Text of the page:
Rural emergency hospitals (REHs) are a new provider type that will allow Medicare to pay for emergency department and other outpatient hospital services in rural areas beginning on January 1, 2023, without requiring the facility to meet the current Medicare definition of a “hospital.”
Effective January 1, 2023, a REH is eligible for increased reimbursement under Medicare. On November 1, 2022, the Centers for Medicare & Medicaid Services (CMS) finalized the REH conditions of participation (CoPs) and payment rates that will apply to emergency department and outpatient hospital services furnished by REHs in connection with the 2023 Hospital Outpatient Prospective Payment System (OPPS) final rule.
Under current Medicare program rules, Medicare does not recognize “freestanding emergency departments” or other non-hospital providers of emergency department services. Medicare will only pay for these services at facilities that meet the Medicare definition of a “hospital,” which requires the provision of inpatient services, among other requirements that are often difficult for low-volume facilities to meet. This limitation has presented particular challenges for rural communities, where there may be insufficient patient volume or resources to support inpatient services, but where access to emergency services and higher-level outpatient services is still necessary and may otherwise require travel to distant communities.
General acute care hospitals with no more than 50 beds located in a rural area and critical access hospitals (CAHs) that meet statutory and regulatory criteria are eligible to convert to REHs.
REH Services Eligible for Increased Reimbursement
“Rural emergency hospital services” (REH Services) are now a category of services eligible for reimbursement by Medicare. By statute, REH Services include emergency services and other medical and health services. REH Services must be paid by Medicare at the OPPS rate plus 5%.
The statute provides considerable flexibility for CMS to define the “other medical and health services” that may be reimbursed as REH Services. CMS finalized its proposal to broadly define REH Services to include all services that are eligible for reimbursement under the OPPS. This provides REHs with considerable flexibility to tailor the services they will offer (provided the REH CoPs are met). The definition will in effect provide a higher reimbursement level for any outpatient service that is eligible for reimbursement under the OPPS.
Facilities that enroll as REHs are not eligible for reimbursement for acute care inpatient services. As a result, the regulatory definition proposed by CMS will exclude acute inpatient services from the definition of “REH Services.”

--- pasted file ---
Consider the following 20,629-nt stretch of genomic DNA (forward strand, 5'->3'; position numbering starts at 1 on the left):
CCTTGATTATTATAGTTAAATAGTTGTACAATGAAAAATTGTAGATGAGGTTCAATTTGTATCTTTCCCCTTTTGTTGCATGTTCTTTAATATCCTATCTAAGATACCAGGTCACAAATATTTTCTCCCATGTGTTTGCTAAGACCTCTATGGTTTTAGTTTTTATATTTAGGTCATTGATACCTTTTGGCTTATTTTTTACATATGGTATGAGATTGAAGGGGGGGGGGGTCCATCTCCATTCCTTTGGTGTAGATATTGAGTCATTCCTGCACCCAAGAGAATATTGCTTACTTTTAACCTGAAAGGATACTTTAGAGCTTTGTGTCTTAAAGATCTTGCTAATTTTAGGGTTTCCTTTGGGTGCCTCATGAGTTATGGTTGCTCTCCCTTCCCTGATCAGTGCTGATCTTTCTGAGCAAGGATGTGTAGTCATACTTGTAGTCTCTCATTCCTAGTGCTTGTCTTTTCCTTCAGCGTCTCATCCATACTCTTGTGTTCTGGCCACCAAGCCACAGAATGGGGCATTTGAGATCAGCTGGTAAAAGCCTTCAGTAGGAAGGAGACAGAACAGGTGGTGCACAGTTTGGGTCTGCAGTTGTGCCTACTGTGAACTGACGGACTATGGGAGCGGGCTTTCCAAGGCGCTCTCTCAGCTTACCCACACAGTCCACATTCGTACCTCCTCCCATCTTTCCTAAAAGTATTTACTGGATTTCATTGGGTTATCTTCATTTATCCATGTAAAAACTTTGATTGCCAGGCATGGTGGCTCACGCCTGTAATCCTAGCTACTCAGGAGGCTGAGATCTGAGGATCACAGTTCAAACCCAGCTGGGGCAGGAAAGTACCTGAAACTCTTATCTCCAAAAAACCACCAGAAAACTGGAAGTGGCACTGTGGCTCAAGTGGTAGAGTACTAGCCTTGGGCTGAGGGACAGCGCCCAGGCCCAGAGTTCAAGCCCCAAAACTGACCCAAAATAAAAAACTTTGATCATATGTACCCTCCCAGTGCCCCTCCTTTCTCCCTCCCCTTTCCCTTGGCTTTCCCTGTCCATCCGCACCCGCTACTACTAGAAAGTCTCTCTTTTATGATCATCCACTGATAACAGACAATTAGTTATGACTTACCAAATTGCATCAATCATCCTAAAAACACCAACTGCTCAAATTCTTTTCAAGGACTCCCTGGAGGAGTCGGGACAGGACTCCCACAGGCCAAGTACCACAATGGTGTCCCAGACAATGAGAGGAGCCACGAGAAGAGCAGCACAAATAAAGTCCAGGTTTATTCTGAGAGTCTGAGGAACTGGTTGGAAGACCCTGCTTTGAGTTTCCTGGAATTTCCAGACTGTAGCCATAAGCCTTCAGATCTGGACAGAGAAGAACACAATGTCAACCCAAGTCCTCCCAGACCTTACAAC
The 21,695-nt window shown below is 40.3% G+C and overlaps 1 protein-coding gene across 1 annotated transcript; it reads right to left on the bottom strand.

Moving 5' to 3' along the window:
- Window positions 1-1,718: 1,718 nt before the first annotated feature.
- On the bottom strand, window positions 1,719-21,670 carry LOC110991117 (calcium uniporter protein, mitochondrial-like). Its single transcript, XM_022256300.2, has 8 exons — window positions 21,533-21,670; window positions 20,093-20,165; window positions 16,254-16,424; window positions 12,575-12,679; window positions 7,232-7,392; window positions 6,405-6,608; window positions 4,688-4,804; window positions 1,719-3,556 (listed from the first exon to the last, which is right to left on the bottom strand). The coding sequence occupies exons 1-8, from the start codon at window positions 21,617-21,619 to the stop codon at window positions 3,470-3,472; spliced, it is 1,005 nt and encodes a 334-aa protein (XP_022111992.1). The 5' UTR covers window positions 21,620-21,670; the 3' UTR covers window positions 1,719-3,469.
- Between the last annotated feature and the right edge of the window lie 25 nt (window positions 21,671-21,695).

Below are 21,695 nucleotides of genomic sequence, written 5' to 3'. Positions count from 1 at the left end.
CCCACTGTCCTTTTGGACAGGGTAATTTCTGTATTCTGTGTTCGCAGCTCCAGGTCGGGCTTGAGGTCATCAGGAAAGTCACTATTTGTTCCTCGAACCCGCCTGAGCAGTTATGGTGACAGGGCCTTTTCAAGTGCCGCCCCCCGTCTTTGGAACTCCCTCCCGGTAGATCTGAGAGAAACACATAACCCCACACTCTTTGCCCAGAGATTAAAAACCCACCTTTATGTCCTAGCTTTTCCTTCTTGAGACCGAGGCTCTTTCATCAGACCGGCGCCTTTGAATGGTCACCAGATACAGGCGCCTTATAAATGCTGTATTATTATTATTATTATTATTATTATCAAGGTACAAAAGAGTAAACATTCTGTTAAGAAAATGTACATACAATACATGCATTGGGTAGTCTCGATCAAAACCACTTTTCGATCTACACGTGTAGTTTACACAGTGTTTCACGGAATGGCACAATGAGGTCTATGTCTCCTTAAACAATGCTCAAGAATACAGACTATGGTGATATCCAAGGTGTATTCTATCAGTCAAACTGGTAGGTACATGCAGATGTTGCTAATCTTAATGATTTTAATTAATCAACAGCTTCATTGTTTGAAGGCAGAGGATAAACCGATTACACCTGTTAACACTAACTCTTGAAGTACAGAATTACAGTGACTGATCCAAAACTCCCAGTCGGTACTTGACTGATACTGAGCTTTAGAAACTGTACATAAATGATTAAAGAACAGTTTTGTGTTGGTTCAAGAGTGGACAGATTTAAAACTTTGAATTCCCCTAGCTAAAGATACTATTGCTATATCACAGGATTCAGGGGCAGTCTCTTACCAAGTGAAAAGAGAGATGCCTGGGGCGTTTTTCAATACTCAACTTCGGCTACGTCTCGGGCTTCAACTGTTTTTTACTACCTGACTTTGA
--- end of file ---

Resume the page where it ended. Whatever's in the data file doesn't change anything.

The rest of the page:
The final CoPs for REHs require REHs to provide basic laboratory services and certain diagnostic services. In addition, REHs may (but are not required to) provide other outpatient services, including radiology, outpatient rehabilitation, surgical, maternal health and behavioral health services. CMS has finalized its proposal that any outpatient service that does not meet the definition of an REH service will be paid at the same rate as if the service was furnished in a hospital outpatient department and paid under a fee schedule other than the OPPS. In effect, a laboratory service furnished by an REH will be paid under the clinical laboratory fee schedule, and other non-REH Services furnished by an REH will be paid under the otherwise applicable fee schedule.
Following statutory changes implemented in 2017, most off-campus hospital departments are subject to a site-neutral payment methodology that reduced payments to hospitals for services at off-campus locations that began billing Medicare after November 1, 2015. CMS finalized its interpretation of the site-neutral provisions such that REH Services are not subject to this payment reduction. CMS will pay for REH Services at 105% of the OPPS rate, regardless of the location or original date of Medicare billing. CMS also clarified that a provider-based rural health clinic (RHC) that is currently excepted (and entitled to a payment limit per visit based on their all-inclusive rate rather than a national statutory payment limit) may maintain excepted status if the hospital to which the RHC is provider-based converts to an REH.
Proposed REH Reimbursement Methodology